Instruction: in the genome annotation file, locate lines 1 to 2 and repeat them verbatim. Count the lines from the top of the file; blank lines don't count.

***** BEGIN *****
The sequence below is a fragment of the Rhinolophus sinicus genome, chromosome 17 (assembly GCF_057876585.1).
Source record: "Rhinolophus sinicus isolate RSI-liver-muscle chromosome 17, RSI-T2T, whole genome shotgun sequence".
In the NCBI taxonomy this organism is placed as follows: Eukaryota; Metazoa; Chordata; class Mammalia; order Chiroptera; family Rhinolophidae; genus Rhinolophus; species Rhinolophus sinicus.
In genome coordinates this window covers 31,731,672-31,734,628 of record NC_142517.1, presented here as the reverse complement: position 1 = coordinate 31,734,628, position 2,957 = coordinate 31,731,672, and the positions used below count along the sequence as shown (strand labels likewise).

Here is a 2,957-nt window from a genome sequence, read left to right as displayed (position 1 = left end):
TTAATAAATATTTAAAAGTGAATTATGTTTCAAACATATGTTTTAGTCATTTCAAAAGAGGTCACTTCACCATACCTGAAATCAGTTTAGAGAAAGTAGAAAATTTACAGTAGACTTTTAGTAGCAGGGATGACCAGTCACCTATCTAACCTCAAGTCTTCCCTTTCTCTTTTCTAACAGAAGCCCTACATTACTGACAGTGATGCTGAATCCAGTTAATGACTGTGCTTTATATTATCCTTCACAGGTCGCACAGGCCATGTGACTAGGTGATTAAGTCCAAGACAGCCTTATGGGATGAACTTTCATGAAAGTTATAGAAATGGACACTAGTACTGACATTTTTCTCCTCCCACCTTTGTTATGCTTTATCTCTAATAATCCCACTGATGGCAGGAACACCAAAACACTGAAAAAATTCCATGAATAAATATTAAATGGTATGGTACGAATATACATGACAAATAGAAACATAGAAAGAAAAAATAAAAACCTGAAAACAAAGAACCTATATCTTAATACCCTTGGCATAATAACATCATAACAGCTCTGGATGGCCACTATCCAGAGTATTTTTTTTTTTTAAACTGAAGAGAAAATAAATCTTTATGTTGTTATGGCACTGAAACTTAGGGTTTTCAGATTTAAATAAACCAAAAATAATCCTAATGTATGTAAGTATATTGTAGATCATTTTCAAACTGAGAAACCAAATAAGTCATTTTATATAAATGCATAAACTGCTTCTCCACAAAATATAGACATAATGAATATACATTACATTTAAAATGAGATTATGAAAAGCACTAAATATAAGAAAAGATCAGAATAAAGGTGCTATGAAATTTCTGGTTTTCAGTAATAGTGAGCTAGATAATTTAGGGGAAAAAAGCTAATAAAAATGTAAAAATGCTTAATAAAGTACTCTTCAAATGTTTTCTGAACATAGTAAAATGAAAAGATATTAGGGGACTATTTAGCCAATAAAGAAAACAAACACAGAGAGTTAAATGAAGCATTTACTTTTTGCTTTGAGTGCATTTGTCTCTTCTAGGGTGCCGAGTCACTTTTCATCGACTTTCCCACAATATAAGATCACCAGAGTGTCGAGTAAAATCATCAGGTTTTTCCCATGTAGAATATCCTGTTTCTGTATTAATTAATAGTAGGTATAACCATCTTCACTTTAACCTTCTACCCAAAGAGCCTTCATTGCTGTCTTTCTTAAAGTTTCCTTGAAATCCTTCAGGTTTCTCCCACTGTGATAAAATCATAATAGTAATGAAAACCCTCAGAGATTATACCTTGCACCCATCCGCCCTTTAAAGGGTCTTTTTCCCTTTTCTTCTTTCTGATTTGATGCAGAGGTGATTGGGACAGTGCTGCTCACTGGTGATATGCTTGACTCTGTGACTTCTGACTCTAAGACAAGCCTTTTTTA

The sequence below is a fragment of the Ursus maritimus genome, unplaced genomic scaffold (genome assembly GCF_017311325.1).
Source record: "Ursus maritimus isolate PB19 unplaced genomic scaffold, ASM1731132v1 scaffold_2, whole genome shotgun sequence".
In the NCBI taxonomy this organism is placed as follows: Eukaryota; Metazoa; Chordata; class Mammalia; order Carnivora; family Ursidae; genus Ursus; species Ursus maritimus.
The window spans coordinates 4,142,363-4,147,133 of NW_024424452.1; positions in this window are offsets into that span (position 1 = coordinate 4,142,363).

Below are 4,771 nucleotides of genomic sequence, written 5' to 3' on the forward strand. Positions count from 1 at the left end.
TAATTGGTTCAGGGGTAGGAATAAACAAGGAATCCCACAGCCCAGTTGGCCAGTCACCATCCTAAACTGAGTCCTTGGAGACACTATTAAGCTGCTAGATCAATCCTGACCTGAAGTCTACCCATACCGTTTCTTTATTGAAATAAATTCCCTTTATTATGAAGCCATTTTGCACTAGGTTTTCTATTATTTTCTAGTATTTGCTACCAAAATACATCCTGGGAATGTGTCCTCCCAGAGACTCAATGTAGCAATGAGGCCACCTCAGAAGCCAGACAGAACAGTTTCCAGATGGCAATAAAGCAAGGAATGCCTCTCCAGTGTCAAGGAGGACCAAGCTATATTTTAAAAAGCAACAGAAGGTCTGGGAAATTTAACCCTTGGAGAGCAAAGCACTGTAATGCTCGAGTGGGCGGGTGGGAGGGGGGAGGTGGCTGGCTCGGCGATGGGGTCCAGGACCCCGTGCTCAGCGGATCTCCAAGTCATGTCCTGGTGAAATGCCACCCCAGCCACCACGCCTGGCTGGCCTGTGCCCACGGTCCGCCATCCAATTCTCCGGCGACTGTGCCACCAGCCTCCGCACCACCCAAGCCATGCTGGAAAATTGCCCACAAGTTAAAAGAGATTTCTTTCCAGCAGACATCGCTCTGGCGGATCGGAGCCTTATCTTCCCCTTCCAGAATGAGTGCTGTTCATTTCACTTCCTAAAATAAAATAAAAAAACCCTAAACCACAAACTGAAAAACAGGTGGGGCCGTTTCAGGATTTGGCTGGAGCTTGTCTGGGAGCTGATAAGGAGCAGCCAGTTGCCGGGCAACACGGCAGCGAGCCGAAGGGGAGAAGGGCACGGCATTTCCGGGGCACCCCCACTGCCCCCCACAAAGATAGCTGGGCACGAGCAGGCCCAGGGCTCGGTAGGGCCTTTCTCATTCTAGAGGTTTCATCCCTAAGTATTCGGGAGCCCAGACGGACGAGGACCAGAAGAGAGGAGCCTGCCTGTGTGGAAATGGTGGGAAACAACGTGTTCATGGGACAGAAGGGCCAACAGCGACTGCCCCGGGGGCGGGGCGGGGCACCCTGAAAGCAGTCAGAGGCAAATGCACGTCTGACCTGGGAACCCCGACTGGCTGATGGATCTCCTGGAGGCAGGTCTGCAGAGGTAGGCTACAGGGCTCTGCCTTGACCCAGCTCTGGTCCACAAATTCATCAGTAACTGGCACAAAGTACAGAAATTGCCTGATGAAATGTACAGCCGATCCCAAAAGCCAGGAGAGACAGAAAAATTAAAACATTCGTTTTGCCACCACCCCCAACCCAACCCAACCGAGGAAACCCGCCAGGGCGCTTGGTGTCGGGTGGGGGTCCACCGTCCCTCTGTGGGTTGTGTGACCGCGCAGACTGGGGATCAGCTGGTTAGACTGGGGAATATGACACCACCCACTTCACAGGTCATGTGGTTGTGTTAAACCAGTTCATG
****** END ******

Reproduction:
The sequence below is a fragment of the Rhinolophus sinicus genome, chromosome 17 (assembly GCF_057876585.1).
Source record: "Rhinolophus sinicus isolate RSI-liver-muscle chromosome 17, RSI-T2T, whole genome shotgun sequence".